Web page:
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Jane Austen's Cults and Cultures [Hardcover]

Claudia L. Johnson

Price: CDN$ 43.61 & FREE Shipping. Details
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Book Description

May 18 2012

Jane Austen completed only six novels, but enduring passion for the author and her works has driven fans to read these books repeatedly, in book clubs or solo, while also inspiring countless film adaptations, sequels, and even spoofs involving zombies and sea monsters. Austen’s lasting appeal to both popular and elite audiences has lifted her to legendary status. In Jane Austen’s Cults and Cultures, Claudia L. Johnson shows how Jane Austen became “Jane Austen,” a figure intensely—sometimes even wildly—venerated, and often for markedly different reasons.

Johnson begins by exploring the most important monuments and portraits of Austen, considering how these artifacts point to an author who is invisible and yet whose image is inseparable from the characters and fictional worlds she created. She then passes through the four critical phases of Austen’s reception—the Victorian era, the First and Second World Wars, and the establishment of the Austen House and Museum in 1949—and ponders what the adoration of Austen has meant to readers over the past two centuries. For her fans, the very concept of “Jane Austen” encapsulates powerful ideas and feelings about history, class, manners, intimacy, language, and the everyday. By respecting the intelligence of past commentary about Austen, Johnson shows, we are able to revisit her work and unearth fresh insights and new critical possibilities.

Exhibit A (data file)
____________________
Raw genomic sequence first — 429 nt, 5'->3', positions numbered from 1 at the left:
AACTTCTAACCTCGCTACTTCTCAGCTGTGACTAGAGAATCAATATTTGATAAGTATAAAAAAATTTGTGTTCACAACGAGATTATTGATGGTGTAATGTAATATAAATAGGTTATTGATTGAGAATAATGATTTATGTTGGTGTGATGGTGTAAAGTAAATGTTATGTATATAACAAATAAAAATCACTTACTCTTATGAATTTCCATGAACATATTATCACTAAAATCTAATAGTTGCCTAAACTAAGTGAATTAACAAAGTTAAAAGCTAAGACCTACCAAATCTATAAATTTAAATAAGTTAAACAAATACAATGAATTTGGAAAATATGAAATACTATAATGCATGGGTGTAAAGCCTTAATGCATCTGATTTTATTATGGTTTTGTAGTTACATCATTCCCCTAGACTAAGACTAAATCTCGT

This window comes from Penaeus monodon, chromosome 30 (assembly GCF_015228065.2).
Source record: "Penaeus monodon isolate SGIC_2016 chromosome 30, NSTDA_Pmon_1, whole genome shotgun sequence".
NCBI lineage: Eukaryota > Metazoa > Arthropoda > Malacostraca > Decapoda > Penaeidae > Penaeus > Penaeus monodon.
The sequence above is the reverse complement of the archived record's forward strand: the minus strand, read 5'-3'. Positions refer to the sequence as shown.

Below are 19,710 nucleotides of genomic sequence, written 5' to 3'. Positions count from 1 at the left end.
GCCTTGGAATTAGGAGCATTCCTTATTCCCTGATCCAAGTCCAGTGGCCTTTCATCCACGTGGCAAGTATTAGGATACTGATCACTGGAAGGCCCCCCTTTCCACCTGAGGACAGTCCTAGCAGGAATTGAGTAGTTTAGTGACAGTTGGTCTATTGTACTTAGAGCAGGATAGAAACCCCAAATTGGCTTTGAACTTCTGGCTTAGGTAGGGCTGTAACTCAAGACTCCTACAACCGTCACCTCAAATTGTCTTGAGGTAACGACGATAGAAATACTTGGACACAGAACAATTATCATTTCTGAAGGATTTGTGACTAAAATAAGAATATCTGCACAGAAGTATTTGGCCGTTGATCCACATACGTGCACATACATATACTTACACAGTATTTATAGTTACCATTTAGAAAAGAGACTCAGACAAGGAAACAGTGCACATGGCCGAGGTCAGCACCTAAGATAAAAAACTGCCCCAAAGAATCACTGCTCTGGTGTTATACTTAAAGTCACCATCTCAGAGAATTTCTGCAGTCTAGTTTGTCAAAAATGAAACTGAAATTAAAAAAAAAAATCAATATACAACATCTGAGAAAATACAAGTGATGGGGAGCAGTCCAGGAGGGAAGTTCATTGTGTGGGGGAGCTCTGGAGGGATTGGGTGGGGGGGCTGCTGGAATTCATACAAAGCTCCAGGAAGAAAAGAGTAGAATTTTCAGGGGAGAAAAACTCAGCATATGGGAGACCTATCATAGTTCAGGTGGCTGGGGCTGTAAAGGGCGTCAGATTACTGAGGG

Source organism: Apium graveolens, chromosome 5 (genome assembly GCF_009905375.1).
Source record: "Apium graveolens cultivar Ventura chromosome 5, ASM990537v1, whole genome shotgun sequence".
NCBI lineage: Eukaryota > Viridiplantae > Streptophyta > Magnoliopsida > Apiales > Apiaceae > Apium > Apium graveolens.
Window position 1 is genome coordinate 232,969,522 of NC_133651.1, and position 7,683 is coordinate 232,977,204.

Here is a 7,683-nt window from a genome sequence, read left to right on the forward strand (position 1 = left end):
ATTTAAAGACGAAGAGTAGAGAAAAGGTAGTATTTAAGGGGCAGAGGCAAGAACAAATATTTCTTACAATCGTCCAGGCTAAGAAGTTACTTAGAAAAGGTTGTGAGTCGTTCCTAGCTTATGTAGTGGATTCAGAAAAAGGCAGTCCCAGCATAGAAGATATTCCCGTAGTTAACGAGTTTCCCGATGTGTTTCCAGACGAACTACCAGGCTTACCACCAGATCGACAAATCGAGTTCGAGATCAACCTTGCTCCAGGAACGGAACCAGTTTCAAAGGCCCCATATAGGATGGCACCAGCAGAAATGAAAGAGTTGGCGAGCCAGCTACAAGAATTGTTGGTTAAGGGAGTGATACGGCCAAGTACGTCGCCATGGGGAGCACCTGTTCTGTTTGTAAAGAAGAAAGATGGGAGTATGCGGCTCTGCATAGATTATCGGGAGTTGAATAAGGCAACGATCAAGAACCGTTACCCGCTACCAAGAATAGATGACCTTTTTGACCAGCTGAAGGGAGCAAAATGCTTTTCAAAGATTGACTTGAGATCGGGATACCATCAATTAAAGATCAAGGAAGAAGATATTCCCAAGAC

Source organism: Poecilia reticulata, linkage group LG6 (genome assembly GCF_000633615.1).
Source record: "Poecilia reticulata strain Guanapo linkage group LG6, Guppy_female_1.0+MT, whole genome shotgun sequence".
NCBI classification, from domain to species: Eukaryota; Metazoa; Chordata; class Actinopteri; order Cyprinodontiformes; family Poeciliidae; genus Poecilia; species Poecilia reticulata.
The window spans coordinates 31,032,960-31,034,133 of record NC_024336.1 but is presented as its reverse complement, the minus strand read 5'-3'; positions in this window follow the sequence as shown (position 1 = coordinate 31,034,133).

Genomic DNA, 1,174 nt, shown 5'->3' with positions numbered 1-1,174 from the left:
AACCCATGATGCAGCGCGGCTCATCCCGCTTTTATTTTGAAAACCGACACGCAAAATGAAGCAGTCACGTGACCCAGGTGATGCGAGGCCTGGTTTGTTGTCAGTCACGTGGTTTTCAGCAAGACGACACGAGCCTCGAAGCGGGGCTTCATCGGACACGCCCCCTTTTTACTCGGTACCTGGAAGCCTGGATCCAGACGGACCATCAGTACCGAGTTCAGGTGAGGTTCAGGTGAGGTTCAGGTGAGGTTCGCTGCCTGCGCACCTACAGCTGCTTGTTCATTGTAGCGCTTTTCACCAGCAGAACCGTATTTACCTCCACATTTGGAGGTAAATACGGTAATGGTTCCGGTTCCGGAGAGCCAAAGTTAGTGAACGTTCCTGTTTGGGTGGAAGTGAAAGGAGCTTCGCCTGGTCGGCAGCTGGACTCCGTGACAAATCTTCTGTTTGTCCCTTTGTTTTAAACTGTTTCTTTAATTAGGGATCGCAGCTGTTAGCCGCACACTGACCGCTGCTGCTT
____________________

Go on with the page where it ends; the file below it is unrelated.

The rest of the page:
An insightful look at how and why readers have cherished one of our most beloved authors, Jane Austen’s Cults and Cultures will be a valuable addition to the library of any fan of the divine Jane.

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Review

“Claudia L. Johnson’s long-anticipated book on the history of Austen fandom turns out, not surprisingly, to have been amply worth the wait. With characteristic intelligence, judiciousness, and lucidity, Johnson teases out the ideas that have informed our evolving construction of this most popular and yet most elusive of literary figures. Johnson sinks her roots very deeply into the source material, showing how Austen became an icon for all seasons, giving us back the image we have required of her in war and peace, modernity and postmodernity, the British Empire and the Empire of Hollywood. Following in the tradition of studies of Shakespearean canonization, this is the real ‘Becoming Jane.’”

(William Deresiewicz, author of A Jane Austen Education)

“What a pleasure to read this book! Richly informative and altogether delightful, Jane Austen’s Cults and Cultures tells about Austen in the trenches, read by soldiers on the front lines in two world wars, for sharply different reasons; about the complicated afterlife of Austen as a physical being; about the charms and disappointments of Austen’s house in its current form; about ways of reading. There’s more, too, all of it compelling, all revealing how powerfully Jane Austen survives in cultural consciousness. This is both a wonderful read and a source of great illumination.”